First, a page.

Law enforcement agencies must behave as if lives depend upon the security of police computer networks, because they do. Agencies simply must understand that poor network security is something which poses immediate and great risk to officers, witnesses, confidential informants, suspects, ongoing investigations, and all those at other agencies with whom we share information, on local, county, state, tribal and federal levels.
Our point is simply that law enforcement agencies can no longer afford to act as if network security is a low-priority. And they must recognize that no one is immune to stupidity or bad security. No one.
Among the things we’re looking at over here at PLI is the complete shambles that is security on police networks. You’ll remember that we covered the basics back in some of our early podcasts (here and here for example) and we’ve spoken about it at conferences. Now we have an opportunity to go a little further, with the recent attacks against law enforcement computer systems.
It started, as we mentioned last week (before I went on vacation) with attacks by the LulzSec criminal hacking group on websites controlled by InfraGard. The response by some InfraGard groups was to shut down their sites until they could beef up security.
Yesterday, Lulz upped the ante, with a press release entitled Chinga la Migra (consult your Spanish-speaking resources – this is a family-friendly blog, but the phrase is a disparaging remark about immigration officials) in which the group announced that it had infiltrated the network of the Arizona Department of Public Safety.
LulzSec said in the release:
We are releasing hundreds of private intelligence bulletins, training manuals, personal email correspondence, names, phone numbers, addresses and passwords belonging to Arizona law enforcement. We are targeting AZDPS specifically because we are against SB1070 and the racial profiling anti-immigrant police state that is Arizona.
The documents classified as “law enforcement sensitive”, “not for public distribution”, and “for official use only” are primarily related to border patrol and counter-terrorism operations and describe the use of informants to infiltrate various gangs, cartels, motorcycle clubs, Nazi groups, and protest movements.
We won’t comment on the value of the intelligence leaked (there is a good analysis available at BoingBoing, but will comment that it is highly distressing to see many entries such as this (redacted) one:
Steven XXXXXXXXX #XXXX
Highway Patrol Division
Address: 84## S. XXXXXXXXXXXX, XXXXXXXX, Az #####
Wife: Sxxxxxxx XXXXXXXX ([and her personal email])
Cell phone: 928-###-####
Home phone: 928-###-####
While LulzSec is carrying on like this, and despite a high-profile arrest of a purported member of LulzSec, others in the group are mocking efforts to capture them. Certainly this is a geographically and organizationally distributed threat which will make a law enforcement rollup problematic. Speaking of this, today The Guardian (UK) published an analysis, in which it states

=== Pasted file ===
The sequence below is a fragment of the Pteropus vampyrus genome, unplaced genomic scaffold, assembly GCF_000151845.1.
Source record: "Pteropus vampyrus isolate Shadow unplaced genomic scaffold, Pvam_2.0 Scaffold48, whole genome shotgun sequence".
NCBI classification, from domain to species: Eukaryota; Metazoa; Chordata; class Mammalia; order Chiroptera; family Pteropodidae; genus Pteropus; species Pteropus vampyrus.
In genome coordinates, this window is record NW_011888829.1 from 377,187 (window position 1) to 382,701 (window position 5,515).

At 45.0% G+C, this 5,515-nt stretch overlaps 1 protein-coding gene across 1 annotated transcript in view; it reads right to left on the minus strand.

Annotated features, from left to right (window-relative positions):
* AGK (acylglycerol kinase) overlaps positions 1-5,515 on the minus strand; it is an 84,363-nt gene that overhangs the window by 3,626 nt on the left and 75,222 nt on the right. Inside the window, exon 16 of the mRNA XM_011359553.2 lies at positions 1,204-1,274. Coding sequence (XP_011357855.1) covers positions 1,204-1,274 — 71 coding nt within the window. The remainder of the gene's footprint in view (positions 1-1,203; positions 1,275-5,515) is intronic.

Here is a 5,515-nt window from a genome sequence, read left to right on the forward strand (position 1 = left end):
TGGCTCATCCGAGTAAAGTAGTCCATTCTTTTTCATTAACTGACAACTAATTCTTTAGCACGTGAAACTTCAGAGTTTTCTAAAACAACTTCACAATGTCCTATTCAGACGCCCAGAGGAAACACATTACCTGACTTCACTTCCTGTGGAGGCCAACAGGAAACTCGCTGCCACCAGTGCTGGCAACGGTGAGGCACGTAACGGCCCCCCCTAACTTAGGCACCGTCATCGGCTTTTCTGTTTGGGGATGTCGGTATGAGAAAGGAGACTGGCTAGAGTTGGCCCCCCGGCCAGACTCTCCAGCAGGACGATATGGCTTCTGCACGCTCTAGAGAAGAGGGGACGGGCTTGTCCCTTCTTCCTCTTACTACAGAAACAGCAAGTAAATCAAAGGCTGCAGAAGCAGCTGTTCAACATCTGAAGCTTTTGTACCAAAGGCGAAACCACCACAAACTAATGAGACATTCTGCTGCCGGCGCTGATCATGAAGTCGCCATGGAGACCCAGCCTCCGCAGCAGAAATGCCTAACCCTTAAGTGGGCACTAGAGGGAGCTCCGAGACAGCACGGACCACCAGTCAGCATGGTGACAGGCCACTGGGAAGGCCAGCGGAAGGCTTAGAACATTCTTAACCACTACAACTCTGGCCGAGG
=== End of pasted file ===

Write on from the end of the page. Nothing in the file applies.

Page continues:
LulzSec is not, despite its braggadocio, a large – or even coherent – organisation.
(read the original chat logs, upon which the Guardian’s analysis was based, here)
As this story was still breaking, the hacking group Anonymous posted to its twitter account:
The post pointed towards a page claiming to be a list of information about officers from Peru’s National Police force.
What Is To Be Done?
We’re riding the line here: we’re unwilling to provide information of use to criminals seeking to attack. We’re similarly hesitant to remain quiet while agencies around the country continue to ignore the issue. Dave has always asked our podcast guests how common are the threats facing network security, and all our guests and I have said that the attacks are constant, constantly evolving. The attacks on AZDPS are only the first in a series.
We’re working on how to give specific advice that goes beyond the usual crap spewed by pundits on CNN, and get to some down and dirty specifics. If you are an agency just thinking about this now, you’re years behind. We want to help you recover, fast.
This is not just a question of new passwords. This is a question about device configuration, policy and management, of Internet policies, of policies about use of MDTs and other mobile devices; cell phones, tablets etc. It is about sensible and sustainable policies regarding officers’ use of social media. It is about fundamental network configuration and management, and an awareness of the issues.
What We Are Doing
Dave and I have now committed to talking about these issues as often as we can: on the blog, on the podcast (when we get that back up on the air); at LawOfficer.com and in Law Officer Magazine, at conferences…Anyplace we can discuss it.